Another great way to use up what you have is to embrace your leftovers. It includes taking home the rest of the meal you haven't been able to finish at the restaurant and having it some other time in the next few days. If you don't like eating leftovers, find fun and creative ways to repurpose them into new meals with little effort, like turning leftover mashed potatoes into hash brown patties or using up extra tofu or tempeh in salads and sandwiches. 

4. Ready or not

My best tip: freezing extra prepared meals. -- Francis, VP Sales

I wash and cut my vegetables as soon as I’m back from groceries, and pack them in portions to-go. It encourages me to eat what’s in the fridge because it’s quick and easy! -- Catherine, Sales analyst

As soon as I've got things starting to look sad in the fridge, I cook them up and freeze them - it's the most efficient thing for me!  -- Gaëlle, R&D manager

When you’re in a rush, planning ahead is essential. Any way to save time is a good way, from batch-prepping to using your freezer on the regular. Soups (see above), once frozen, are a great way to pack your lunch without too much effort, which is a real win-win for everyone! 

5. Hurray for smoothies!

When my bananas are ripe, I freeze them and use them in my morning smoothies! -- Tiffanie, S&E manager

The key to using up overripe fruit? Smoothies! Bananas, berries… if you're not going to use them right away, freeze them for later use. When the time comes, toss it all in the blender, add some plant-based milk or juice, a bit of maca for a boost of energy, chia and hemp seeds for protein and fibre, and blitz! Just like that, you’ve got yourself a delicious and portable breakfast! Pro tip: freeze your fruit flat in a bag or on a cookie sheet, then transfer to your preferred container to keep them from freezing up in one big block.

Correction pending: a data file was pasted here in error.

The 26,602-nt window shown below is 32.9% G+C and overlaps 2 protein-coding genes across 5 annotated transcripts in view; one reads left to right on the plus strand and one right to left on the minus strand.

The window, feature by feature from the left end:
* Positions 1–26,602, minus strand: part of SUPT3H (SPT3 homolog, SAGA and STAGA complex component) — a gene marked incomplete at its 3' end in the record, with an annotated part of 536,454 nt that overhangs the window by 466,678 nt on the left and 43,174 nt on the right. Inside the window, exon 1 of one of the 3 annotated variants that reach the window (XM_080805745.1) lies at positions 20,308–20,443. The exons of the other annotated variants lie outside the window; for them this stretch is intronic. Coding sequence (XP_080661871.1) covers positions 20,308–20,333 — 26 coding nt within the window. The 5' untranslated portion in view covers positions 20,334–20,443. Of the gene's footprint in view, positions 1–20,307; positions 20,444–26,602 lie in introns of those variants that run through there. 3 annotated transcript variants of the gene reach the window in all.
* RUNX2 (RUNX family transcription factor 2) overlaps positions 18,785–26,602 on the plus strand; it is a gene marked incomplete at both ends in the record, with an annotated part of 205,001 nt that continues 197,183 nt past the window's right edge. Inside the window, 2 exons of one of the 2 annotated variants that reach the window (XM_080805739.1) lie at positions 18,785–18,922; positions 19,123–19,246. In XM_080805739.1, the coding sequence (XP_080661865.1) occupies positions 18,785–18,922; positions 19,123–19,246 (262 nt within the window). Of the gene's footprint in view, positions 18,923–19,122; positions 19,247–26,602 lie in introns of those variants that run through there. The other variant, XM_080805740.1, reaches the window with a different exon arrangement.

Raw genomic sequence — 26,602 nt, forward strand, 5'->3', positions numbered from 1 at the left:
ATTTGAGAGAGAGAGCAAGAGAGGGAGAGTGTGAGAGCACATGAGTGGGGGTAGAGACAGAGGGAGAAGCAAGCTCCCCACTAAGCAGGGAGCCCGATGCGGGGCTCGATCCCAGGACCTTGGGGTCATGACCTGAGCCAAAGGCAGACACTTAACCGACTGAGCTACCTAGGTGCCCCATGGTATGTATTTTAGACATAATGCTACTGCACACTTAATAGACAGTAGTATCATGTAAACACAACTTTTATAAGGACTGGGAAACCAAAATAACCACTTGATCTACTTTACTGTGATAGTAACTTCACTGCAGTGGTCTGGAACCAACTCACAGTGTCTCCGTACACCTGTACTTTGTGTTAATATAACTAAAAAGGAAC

Apple, carrot and orange smoothieApple, carrot & orange smoothie
Blueberry avocado smoothieCreamy avocado smoothie
Creamy green smoothieCreamy spinach & banana smoothie

6. Read up!

A key part in cutting down on food waste is understand food expiration dates. Usually, "best before" dates are guidelines to let you know how long your food will be of an optimal quality - but past that date, it doesn’t necessarily mean the food is no longer good to eat! Trust your senses more than the date on the package.

To make sure your food stays fresh as long as possible, you should learn how and where to keep it (freezer, fridge or countertop), and make sure your fridge is set to the right temperature. Tomatoes, for example, shouldn't be stored in the fridge - they belong on the countertop just like bananas!

Another fun DIY projects and a nice way to eat fresh, local and seasonal foods all year is to try your hand at some alternative preservation techniques like canning, pickling and drying. We’ve got a few lovely canning recipes, but there’s plenty more all over the Internet and in cookbooks! 

7. Sharing is caring

I like to use my coffee grounds as plant food! -- Marine, e-commerce manager

A great way to reduce food waste is to share. That can take many forms: bringing extra food to work or outings and sharing with your colleagues and friends, or bringing food you know you won't eat to a food bank so it can feed someone in need.

It also means reusing your scraps in creative ways instead of tossing everything in the garbage: vegetable scraps can be used to make broth (see above!) and coffee grounds can be used as plant food (in small quantities, and make sure you do your research first so it's not detrimental to your green friends). If all else fails and you haven't been able to eat it, freeze it, give it or reuse it, your last resort should be to compost, not trash. 

Further reading & extra resources:

What about you? What are your best tips and tricks to cut down on food waste?